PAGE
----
Earli Team

‘Turning a Spark Into a Bonfire’: An Interview with Earli CSO David Suhy

January 17, 2022
‘Turning a Spark Into a Bonfire’: An Interview with Earli CSO David Suhy

David Suhy is the Chief Scientific Officer and Co-founder of Earli. David is a leading expert in virology and gene therapy who brings more than two decades of experience as a scientist and executive at biotechnology firms of all sizes. David knows what it takes to bring medical technologies from concept to clinic and has helped shepherd young biotech firms through their growth stage to IPO. In this executive interview, David discusses the science behind Earli’s synthetic biopsy, the benefits of working on medical technologies in a commercial context, and much more.  


I’ve spent a large portion of my career developing new ways to use gene therapy for the diagnosis and treatment of a wide range of human diseases, but have had a  strong interest in cancer since early college. My first scientific job was as a freshman at the University of Pittsburgh working in the laboratory of breast cancer pioneer Dr. Bernard Fisher.  Bernie was the first to demonstrate that a surgical technique known as the lumpectomy, which only removes a small portion of tissue and then treats the patient with chemotherapy, was just as effective as the disfiguring total mastectomy which removes the breast entirely. His work was game changing and drastically shifted the paradigm as to how the disease was treated.  As a young researcher, it was thrilling to be in that environment but also gave me the opportunity to work on the actual preserved tumors from these women in these pivotal clinical trials.  

Fast forward a few years, my first job after my postdoctoral training at Stanford was at a very small company that used functional genomics to discover how genes worked. This is where I learned how to exploit normally harmful viruses and turn them into useful laboratory tools by stripping out the parts of the virus that cause disease and reprogramming them to express different sequences for useful functions. The work there turned me on to this whole concept of gene therapy. Eventually, I wound up as employee #2 at a new company that created gene therapy treatments by reprogramming viruses to express RNAi therapeutics, a technology designed to silence gene activity. At the time, RNAi had just been discovered and there were only a handful of groups trying to use this technology to cure human disease. There were even fewer trying to develop viral vectors that would express these short hairpin RNAs to silence the function of the bad genes for the lifetime of the patient from just a single dose.  Eventually, I rose into the role of the chief scientific officer, and was fortunate to lead teams that developed some truly cutting-edge science. We were the first group in the world to run a clinical trial that directly injected genetically modified viruses into patients to deliver disease-treating RNAi.  Subsequent gene therapy products that we created are designed to use shRNA to knock out activity of disease-causing variants of bad genes and, in the same vector, re-express a replacement copy of the normal gene in order to restore function. So for 20+ years leading up to Earli, I had really taken hold of this concept of using nucleic acids for the development of therapeutics.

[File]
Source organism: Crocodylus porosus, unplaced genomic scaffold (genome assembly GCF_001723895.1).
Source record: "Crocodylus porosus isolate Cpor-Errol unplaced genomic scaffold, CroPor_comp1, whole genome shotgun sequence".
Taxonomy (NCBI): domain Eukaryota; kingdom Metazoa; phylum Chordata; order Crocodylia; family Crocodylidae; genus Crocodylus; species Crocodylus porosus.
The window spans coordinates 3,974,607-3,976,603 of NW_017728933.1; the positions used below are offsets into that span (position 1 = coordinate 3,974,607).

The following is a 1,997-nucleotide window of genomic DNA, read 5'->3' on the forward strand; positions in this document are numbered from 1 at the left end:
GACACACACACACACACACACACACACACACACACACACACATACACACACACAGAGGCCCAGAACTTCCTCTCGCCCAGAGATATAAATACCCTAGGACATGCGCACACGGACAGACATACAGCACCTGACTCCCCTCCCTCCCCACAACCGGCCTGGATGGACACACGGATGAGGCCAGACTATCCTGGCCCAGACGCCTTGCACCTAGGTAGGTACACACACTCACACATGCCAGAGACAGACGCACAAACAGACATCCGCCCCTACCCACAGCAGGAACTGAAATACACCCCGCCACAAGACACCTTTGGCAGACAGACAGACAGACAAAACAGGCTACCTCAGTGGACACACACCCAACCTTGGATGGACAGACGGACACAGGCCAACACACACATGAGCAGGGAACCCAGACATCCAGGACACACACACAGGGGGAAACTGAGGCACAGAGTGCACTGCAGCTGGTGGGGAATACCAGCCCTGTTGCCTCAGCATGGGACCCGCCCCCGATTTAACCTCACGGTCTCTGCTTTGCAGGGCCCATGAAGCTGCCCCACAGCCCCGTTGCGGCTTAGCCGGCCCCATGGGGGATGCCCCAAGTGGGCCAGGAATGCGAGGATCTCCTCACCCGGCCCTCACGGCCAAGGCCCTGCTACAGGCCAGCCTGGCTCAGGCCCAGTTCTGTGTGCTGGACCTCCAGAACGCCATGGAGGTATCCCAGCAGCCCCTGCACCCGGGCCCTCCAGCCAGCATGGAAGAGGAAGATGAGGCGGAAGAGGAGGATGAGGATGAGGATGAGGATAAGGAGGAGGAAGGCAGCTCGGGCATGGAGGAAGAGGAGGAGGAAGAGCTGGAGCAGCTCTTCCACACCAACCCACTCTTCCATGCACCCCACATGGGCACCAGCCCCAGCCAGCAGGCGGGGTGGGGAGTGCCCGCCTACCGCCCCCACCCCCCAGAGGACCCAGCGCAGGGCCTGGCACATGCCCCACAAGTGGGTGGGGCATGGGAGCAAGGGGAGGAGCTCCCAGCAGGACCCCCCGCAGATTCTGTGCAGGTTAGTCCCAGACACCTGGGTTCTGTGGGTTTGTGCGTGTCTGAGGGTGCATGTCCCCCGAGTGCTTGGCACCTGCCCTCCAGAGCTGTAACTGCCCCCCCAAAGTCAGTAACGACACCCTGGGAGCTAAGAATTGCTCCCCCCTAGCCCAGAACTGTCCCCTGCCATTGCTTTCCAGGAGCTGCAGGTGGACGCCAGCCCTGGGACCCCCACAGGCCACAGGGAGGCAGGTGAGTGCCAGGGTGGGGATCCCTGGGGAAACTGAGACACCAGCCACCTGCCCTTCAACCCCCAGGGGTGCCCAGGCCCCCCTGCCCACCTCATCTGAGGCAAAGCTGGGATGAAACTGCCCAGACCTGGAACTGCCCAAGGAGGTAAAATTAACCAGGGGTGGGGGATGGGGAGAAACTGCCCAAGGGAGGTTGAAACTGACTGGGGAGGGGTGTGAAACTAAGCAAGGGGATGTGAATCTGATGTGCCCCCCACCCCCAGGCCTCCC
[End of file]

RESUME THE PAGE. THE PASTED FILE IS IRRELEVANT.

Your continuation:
When Cyriac Roeding reached out to me out of the blue, he said he was working with Sam Gambhir on a company that he thought I would be interested in.  Sam was already a legend in the early cancer detection space, so the invitation piqued my interest.  We met shortly thereafter and he pitched the idea for the company over a cup of coffee.  I recall that it wasn’t but a few minutes into the discussion that I realized that the concept that formed the basis of this technology had the potential to be game changing.  It was just so counterintuitive to think about using nucleic acids and gene therapy-like approaches, outside of therapeutics, for the  detection and diagnosis of cancer. The longer we talked about this concept, the more intrigued I became. The concept for the Earli platform technology was not only designed to exploit the achilles heel of cancer in a completely novel way, but it also obviated some of the most significant hurdles with certain aspects of gene therapy. I thought it was a truly incredible, bright idea.  It was clear that there was going to be a ton of work to develop the concept to be robust enough to work in patients, but I was hooked. So the three of us moved forward to launch the company.


I want to be clear upfront that we're rooting for all of the companies in the early cancer detection space to come up with solutions that are going to be useful. This is such a horrible disease. I think some of the other companies have done really well to develop ways to measure the biomarkers that cancer naturally produces and figure out a way to detect them.   Biomarkers are like bread crumbs from the cancer in the bloodstream, and what these companies do is like picking up the breadcrumbs and trying to follow the trail back to the source of the cancer. But if the bread crumbs don't exist to begin with, or they are not in the specific blood sample, then there isn’t a way to locate the cancer. What these companies have done is get better and better at detecting smaller and smaller pieces of bread crumbs. People are really clever about this, but at the end of the day, they're still dependent on what the tumor naturally sheds into the blood.